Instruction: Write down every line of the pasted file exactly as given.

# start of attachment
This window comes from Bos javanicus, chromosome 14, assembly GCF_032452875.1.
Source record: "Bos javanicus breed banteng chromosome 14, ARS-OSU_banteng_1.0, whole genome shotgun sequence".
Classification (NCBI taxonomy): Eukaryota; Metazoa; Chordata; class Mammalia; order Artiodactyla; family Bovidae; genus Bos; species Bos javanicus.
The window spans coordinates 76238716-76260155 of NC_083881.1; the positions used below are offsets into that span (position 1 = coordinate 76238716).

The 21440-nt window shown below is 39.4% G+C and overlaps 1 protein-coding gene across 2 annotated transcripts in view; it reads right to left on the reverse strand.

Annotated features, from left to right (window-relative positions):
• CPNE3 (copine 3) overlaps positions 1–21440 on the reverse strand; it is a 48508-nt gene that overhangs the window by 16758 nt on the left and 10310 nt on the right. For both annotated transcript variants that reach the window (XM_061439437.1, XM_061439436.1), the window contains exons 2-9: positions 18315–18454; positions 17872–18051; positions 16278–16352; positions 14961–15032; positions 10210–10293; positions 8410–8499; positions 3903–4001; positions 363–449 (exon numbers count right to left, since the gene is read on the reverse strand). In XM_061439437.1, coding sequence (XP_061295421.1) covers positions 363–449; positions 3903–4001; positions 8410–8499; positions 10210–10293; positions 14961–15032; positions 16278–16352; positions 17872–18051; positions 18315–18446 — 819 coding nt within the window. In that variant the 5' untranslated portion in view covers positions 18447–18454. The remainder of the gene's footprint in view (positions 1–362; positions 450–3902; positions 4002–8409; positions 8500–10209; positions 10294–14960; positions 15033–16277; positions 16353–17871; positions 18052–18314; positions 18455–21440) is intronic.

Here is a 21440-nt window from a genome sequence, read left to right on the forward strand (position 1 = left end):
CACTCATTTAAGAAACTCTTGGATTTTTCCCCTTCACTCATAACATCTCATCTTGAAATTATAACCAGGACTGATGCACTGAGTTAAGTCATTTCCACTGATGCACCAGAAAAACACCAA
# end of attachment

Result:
This window comes from Bos javanicus, chromosome 14, assembly GCF_032452875.1.
Source record: "Bos javanicus breed banteng chromosome 14, ARS-OSU_banteng_1.0, whole genome shotgun sequence".
Classification (NCBI taxonomy): Eukaryota; Metazoa; Chordata; class Mammalia; order Artiodactyla; family Bovidae; genus Bos; species Bos javanicus.
The window spans coordinates 76238716-76260155 of NC_083881.1; the positions used below are offsets into that span (position 1 = coordinate 76238716).

The 21440-nt window shown below is 39.4% G+C and overlaps 1 protein-coding gene across 2 annotated transcripts in view; it reads right to left on the reverse strand.

Annotated features, from left to right (window-relative positions):
• CPNE3 (copine 3) overlaps positions 1–21440 on the reverse strand; it is a 48508-nt gene that overhangs the window by 16758 nt on the left and 10310 nt on the right. For both annotated transcript variants that reach the window (XM_061439437.1, XM_061439436.1), the window contains exons 2-9: positions 18315–18454; positions 17872–18051; positions 16278–16352; positions 14961–15032; positions 10210–10293; positions 8410–8499; positions 3903–4001; positions 363–449 (exon numbers count right to left, since the gene is read on the reverse strand). In XM_061439437.1, coding sequence (XP_061295421.1) covers positions 363–449; positions 3903–4001; positions 8410–8499; positions 10210–10293; positions 14961–15032; positions 16278–16352; positions 17872–18051; positions 18315–18446 — 819 coding nt within the window. In that variant the 5' untranslated portion in view covers positions 18447–18454. The remainder of the gene's footprint in view (positions 1–362; positions 450–3902; positions 4002–8409; positions 8500–10209; positions 10294–14960; positions 15033–16277; positions 16353–17871; positions 18052–18314; positions 18455–21440) is intronic.

Here is a 21440-nt window from a genome sequence, read left to right on the forward strand (position 1 = left end):
CACTCATTTAAGAAACTCTTGGATTTTTCCCCTTCACTCATAACATCTCATCTTGAAATTATAACCAGGACTGATGCACTGAGTTAAGTCATTTCCACTGATGCACCAGAAAAACACCAA